Wealthsimple* offers one of the lowest MER rates in Canada, averaging between 0.4% and 0.5% in fees. Wealthsimple also offers a very diverse range of ETF options, with flexible Conservative, Balanced, and Growth portfolio options. Investments included in a Wealthsimple ETF portfolio include Canadian and American stocks, bonds, and real estate.

Wealthsimple also uniquely offers Socially Responsible and Halal Investing options, which create ETF portfolios built with socially responsible and Islam compliant investments.


$25 bonus when you open and fund your first Wealthsimple Invest account* (min. $500 initial deposit)

Various investing options and savings accounts available

The Pros and Cons of ETFs

ETFs aren't the perfect investment choice for everyone. Here are the pros and cons of investing your money using ETFs.


  • Diversify: ETFs let investors buy various stocks and bonds across local and international markets with just a few or even a single fund. Assembling a portfolio that diverse used to be an arduous process.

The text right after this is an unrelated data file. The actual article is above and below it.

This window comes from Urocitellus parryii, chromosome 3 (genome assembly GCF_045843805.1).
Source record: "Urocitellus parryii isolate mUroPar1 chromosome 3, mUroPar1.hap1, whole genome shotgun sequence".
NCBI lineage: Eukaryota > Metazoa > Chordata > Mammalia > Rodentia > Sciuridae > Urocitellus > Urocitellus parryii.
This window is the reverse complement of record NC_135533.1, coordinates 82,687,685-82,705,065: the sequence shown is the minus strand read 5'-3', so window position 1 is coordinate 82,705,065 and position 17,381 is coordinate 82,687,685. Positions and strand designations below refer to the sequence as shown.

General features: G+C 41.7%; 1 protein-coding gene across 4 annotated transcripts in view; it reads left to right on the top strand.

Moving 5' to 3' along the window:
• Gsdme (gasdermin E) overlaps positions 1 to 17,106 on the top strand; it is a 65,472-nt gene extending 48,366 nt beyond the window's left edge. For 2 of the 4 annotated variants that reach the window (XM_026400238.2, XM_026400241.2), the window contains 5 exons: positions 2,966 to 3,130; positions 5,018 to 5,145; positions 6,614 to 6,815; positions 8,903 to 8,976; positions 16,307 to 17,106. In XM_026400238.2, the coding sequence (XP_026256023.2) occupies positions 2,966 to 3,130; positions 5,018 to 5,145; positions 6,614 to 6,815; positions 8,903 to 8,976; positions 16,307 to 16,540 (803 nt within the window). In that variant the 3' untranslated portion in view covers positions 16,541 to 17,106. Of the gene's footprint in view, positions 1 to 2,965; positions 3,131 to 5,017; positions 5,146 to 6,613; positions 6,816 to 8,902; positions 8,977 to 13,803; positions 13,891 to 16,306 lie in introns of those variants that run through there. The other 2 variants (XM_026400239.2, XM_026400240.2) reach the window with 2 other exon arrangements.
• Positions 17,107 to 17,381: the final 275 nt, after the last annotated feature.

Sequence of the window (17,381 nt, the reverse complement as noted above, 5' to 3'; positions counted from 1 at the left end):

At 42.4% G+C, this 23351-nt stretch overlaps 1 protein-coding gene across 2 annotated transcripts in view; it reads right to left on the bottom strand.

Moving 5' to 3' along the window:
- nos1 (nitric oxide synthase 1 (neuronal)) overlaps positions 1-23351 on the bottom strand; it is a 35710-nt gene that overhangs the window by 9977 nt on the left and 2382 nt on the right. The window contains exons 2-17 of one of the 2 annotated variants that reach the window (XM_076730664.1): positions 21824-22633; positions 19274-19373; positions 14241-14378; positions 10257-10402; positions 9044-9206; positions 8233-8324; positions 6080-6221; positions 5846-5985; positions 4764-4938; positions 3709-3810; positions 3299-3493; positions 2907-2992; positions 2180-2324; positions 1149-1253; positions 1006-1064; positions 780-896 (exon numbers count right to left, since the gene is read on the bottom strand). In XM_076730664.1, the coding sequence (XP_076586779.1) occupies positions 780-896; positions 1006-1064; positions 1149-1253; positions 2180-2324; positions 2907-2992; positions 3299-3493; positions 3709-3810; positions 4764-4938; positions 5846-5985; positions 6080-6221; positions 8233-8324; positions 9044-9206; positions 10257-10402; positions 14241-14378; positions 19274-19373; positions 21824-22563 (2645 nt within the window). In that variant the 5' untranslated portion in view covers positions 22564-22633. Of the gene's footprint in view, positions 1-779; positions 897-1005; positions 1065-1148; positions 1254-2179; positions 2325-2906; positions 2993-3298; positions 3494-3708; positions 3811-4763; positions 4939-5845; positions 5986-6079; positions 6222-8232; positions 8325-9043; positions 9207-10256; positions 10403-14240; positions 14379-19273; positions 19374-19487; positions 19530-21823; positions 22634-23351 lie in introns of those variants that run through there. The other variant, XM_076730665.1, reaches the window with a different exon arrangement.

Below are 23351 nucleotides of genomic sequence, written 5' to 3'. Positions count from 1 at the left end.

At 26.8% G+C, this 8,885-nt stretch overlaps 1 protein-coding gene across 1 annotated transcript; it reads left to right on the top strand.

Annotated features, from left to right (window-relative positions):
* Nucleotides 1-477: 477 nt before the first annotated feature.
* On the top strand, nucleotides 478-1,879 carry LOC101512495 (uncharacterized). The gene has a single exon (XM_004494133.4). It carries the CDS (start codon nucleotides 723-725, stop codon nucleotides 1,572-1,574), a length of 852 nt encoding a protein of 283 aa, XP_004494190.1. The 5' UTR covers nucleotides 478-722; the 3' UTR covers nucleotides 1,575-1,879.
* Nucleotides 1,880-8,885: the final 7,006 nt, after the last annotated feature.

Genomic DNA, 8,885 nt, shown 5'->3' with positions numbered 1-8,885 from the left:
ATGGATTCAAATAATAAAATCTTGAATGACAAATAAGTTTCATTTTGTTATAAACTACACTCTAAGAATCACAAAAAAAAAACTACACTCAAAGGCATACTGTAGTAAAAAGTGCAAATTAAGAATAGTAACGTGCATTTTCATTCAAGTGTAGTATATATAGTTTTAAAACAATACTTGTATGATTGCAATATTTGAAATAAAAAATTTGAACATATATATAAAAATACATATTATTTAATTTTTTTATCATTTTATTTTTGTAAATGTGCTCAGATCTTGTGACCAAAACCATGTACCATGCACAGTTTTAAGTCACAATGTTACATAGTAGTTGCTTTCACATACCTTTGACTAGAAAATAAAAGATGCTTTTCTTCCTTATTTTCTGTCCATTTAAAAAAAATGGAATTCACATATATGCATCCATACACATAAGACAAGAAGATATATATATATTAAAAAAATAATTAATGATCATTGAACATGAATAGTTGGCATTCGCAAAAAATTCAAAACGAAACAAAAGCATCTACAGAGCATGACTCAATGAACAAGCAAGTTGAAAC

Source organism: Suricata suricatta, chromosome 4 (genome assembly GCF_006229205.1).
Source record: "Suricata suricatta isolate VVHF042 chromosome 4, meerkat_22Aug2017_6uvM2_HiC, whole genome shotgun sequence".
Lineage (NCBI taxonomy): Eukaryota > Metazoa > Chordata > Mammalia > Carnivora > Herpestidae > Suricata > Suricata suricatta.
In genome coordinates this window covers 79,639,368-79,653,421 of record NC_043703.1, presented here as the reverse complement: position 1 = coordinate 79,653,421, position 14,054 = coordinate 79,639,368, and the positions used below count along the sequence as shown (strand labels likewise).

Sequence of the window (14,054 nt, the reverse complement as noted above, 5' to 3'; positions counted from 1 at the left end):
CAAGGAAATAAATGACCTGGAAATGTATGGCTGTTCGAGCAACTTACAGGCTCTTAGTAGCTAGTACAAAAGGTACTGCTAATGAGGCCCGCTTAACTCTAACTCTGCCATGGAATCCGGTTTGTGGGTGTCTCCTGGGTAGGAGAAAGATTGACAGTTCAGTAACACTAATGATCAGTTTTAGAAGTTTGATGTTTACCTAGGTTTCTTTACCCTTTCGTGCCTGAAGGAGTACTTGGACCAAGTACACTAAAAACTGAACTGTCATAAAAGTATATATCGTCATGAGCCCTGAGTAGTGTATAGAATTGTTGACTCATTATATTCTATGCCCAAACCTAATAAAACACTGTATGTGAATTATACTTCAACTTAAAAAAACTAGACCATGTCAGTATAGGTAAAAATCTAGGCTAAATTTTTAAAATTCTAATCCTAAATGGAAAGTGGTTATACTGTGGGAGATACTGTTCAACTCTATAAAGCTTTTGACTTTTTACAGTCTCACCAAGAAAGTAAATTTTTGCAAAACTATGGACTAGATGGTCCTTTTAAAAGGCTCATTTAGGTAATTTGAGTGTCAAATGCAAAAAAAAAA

• Transparent: Mutual fund statements are only delivered monthly or quarterly, whereas ETF holdings are disclosed daily, so it's easy to see what is happening with your investments daily.
  • Low fee: Easily the lowest fee option for investing in Canada, ETFs let you assemble a diverse, balanced portfolio with no trading fees and very low annual fees.
  • Easy: All-in-one ETFs let you buy a balanced, diverse portfolio in a single click by simply purchasing more shares as your funds become available. There is no need to rebalance or spend hours researching the right stocks to buy.


  • Accessibility: To purchase ETFs, you'll need to use sign-up for a discount brokerage, link your accounts, transfer money in, and then buy shares.
  • Guidance: unlike mutual funds and robo advisors, the average discount brokerage offers no centralized advice on what ETFs you should buy. You'll need to do your research.

How to Choose ETFs

As we mentioned above, there is a wide variety of ETFs available in Canada, and the average discount brokerage offers relatively little advice on which ETFs to buy, so you'll need to do your research. If you are new to buying ETFs, a great place to start your research is the Canadian Couch Potato. This website advocates a passive investing strategy for the average Canadian and offers reviews and guidance on some of the most popular ETFs in Canada.

The first thing you'll need to determine is your risk tolerance, and that will help you choose the correct mix of stocks and bonds (also called asset allocation) in your ideal portfolio. Once you've determined your risk tolerance (for example, 80% stocks, 20% bonds are a typical asset allocation for the average millennial), you can choose the right ETF(s) for you.